Caleb S.
Caleb S.

What is an Intransitive Verb? | Definition & Examples

14 min read

Published on: Jul 5, 2024

Last updated on: Jul 8, 2024

intransitive verbs

A sentence like "The flowers bloom" seems simple, right? 

But have you ever wondered why we don't say "The flowers bloom the garden"? That's because the verb "bloom" in this sentence is what we call an intransitive verb.

Intransitive verbs are like solo performers in a sentence – they don't need an object to complete their action. They can stand alone and still make perfect sense. 

For example, "She laughed," "He runs," and "They arrived." These verbs describe actions that don't transfer to something or someone else; they just happen!

Intransitive Verb Definition

“An intransitive verb is a type of verb that does not require a direct object to complete its meaning. It expresses an action or state that stands alone and does not transfer to something or someone else in the sentence. “

They play a key role in conveying actions or states efficiently, highlighting how subjects perform actions or exist without affecting other elements in the sentence structure.

Intransitive Verb Examples

Here are a few examples of intransitive verbs used in sentences:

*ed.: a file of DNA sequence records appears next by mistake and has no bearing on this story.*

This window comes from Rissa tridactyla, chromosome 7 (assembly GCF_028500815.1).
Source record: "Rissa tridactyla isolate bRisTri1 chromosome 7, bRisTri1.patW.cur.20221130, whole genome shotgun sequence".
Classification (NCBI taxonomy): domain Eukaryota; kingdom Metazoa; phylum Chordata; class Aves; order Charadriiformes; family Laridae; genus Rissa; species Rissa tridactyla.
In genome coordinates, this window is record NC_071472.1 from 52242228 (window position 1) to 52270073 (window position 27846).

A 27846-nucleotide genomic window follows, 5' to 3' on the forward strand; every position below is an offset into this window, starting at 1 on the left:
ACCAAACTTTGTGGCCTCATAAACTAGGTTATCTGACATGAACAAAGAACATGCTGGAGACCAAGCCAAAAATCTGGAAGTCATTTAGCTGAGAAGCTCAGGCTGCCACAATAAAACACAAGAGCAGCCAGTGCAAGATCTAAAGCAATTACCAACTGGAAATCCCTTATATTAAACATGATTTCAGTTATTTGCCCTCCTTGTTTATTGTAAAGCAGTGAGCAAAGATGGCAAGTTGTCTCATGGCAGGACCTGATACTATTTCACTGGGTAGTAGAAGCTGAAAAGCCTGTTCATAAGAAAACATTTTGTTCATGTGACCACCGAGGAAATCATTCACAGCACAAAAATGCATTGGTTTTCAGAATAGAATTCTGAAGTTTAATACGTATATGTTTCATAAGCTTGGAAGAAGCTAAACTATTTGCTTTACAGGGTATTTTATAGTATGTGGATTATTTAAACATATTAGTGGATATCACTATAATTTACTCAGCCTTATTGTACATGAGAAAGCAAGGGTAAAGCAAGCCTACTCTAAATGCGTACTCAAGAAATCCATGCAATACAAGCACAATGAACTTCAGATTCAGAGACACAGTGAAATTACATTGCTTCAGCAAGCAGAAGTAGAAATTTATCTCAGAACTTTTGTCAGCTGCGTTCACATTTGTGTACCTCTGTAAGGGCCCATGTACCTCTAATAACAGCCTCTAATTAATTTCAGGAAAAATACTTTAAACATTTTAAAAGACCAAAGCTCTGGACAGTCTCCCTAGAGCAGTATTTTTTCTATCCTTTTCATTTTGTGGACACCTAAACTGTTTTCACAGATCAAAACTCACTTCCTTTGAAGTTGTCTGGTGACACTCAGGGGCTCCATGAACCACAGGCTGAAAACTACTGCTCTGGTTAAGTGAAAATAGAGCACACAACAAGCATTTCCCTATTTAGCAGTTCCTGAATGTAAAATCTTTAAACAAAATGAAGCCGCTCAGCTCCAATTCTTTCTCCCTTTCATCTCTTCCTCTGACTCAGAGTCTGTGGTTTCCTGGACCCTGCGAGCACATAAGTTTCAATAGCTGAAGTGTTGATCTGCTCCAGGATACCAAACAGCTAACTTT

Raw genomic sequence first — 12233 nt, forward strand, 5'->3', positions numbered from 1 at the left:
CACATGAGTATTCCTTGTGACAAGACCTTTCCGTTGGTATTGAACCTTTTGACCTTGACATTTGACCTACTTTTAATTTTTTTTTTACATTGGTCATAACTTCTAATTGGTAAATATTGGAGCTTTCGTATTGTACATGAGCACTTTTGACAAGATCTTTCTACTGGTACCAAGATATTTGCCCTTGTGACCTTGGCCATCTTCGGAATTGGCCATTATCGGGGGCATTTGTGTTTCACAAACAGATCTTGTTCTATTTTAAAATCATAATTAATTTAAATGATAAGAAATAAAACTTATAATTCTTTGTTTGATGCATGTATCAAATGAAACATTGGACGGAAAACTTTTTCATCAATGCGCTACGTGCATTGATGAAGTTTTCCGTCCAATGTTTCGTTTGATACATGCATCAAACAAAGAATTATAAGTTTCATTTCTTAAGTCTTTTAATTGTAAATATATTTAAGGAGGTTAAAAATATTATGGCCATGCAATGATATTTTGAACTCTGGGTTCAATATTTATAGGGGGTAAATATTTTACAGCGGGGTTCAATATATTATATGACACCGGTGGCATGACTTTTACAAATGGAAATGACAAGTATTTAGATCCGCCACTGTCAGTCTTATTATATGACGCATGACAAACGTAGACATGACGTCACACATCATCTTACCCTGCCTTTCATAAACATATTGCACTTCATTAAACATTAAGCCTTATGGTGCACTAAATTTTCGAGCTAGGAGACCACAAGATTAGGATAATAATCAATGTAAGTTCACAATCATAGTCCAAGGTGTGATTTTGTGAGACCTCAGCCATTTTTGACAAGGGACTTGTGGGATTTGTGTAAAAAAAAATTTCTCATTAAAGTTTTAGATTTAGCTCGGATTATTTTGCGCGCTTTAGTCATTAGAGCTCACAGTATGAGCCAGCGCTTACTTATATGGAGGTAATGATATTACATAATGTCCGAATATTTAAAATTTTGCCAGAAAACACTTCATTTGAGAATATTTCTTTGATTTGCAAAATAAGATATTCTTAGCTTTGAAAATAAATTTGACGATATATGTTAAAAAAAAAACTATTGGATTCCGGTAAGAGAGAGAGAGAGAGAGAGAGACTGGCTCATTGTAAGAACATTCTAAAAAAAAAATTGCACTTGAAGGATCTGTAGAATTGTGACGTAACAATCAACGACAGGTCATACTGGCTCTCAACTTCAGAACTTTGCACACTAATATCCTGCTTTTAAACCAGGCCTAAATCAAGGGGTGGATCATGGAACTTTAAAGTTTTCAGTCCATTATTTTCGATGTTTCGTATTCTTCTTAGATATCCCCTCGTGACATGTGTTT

• She sleeps.
  • The sun rises.
  • He laughed.
  • The flowers bloom.
  • The river flows.

How to Identify Intransitive Verbs

To identify an intransitive verb, simply examine the verb in a sentence to see if it functions independently without requiring an object (noun or pronoun) to complete its action.

Unlike transitive verbs, which necessitate an object to make sense, intransitive verbs express actions or states that do not transfer to something or someone else.

Types of Intransitive Verb

Intransitive verbs can be categorized into several types based on their specific characteristics or the nature of their action. Here are some types of intransitive verbs:

1. Action Verbs: These verbs denote physical or mental actions performed by the subject without requiring a direct object to complete their meaning.

  • Example: "She sings."

2. Existential Verbs: Verbs that express the existence or occurrence of something without transferring the action to an object.

  • Example: "There is a cat."

3. Verbs of Motion: Verbs that indicate movement or change in position without necessitating a direct object.

  • Example: "He walked."

4. Verbs of State: These verbs describe a condition, state of being, or emotions without requiring an object.

  • Example: "She sleeps."

5. Sensory Verbs: Verbs related to the senses that describe perception or sensation without involving an object.

  • Example: "The flowers smell."

6. Intransitive-Only Verbs: Verbs that cannot be used transitively and are inherently intransitive in their meaning and usage.

  • Example: "He sneezed."

How to Use Intransitive Verbs in Sentences

Using intransitive verbs effectively in sentences involves understanding their independent nature and ensuring they convey actions or states clearly without requiring a direct object.

Here are key considerations: